I was amazed at the amount of emotion people felt free to express, particularly grief. For me, the Thursday of week 2 seemed a particularly raw (as in emotion) night. I watched one young man sob during Cameron/Rulon’s medical updates. He was trying to hold himself in a kind of half-hug and keep his head down, but the heave of his shoulders and contorted face said it all. What was a bit disconcerting in that moment was that I *couldn’t* touch him. In a proscenium set-up, I’d never see him and perhaps it wouldn’t have mattered to me so much, but watching him across the space I found myself wanting to get to him, just to put another arm around his shoulder. It was so hard to see him have such a reaction and be across the stage space from him. Certainly, this is a secondary experience of the stadium seating that Torry created — witnessing the pain of someone else’s suffering and wanting more than anything to ease that pain. Of course it comes with the further realization of the gaps/chasms that can keep us apart on a daily basis and, perhaps, the ultimate decision to do whatever we can to bridge those distances, to support each other not just in moments of crisis but throughout our lives. Lofty goals for theater, but ones that experiences like this one with folks like you make me believe are possible.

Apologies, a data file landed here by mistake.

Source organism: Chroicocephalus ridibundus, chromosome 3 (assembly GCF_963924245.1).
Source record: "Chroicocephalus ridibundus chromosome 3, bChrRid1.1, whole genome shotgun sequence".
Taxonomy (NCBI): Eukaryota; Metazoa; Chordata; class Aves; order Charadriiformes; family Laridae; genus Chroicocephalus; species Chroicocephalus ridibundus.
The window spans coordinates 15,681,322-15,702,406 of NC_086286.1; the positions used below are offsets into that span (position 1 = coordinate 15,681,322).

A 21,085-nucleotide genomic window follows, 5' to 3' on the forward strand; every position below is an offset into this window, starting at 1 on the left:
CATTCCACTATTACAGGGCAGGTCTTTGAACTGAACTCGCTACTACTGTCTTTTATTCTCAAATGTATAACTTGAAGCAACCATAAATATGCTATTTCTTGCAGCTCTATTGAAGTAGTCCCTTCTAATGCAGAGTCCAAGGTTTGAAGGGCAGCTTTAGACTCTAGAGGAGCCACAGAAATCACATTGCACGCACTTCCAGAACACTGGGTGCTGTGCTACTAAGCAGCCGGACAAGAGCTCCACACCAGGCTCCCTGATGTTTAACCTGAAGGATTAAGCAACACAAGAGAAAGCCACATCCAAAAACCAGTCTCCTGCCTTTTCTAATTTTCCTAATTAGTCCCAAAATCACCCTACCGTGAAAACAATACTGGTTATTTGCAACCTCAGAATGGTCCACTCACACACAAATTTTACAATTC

PS I think the play Jeff mentioned was Larry Kramer’s The Normal Heart. Detail of possible interest, that play just went into previews April 19 for a B’way revival (directed by Joel Grey) at John Golden Theater and opens for its (initial) 6-week run this Wednesday. If you’re gonna be near the city before all your summer adventures you might check it out. I don’t think they’re using stadium seating this time, but it will be very interesting to see the reception/response to a piece, forged in the early fire of the AIDS epidemic, in this moment in time.

  2. Naomi,

    What a beautiful entry. I also hate having missed Saturday Night. But there is something to be said for your ownership as a company without “mom and dad” being around.

    The audience is always the variable. The last thing to add. The great Tyrone Gutherie (Founder of the Guthrie Theater in Minneapolis) called the director (and in this case the dramturg) “an audience of one (two).”

    Every time Jules and I tried to forget we knew you and watch it for the first time. The real audience far exceeded my expectations as they played their role and witnessed.
    It took me back to that spring of 1987 when Ed and I held each other in The Public Theater and witnessed the theatrical telling of the start of the Aids epidemic in The Normal Heart. We held each other and publicly mourned the death of my brother and too many of our friends from the dreaded plague. There was no public policy to stop the death of our friends and family and as it goes in Angels, Ronald Regan dared not even say the word while so many died.

    The power of theater. What will be your generations story that will need courage to tell?

    You have been a vital source of truth and power since you first auditioned. Thank you for your courage.

    Xo, Jeffrey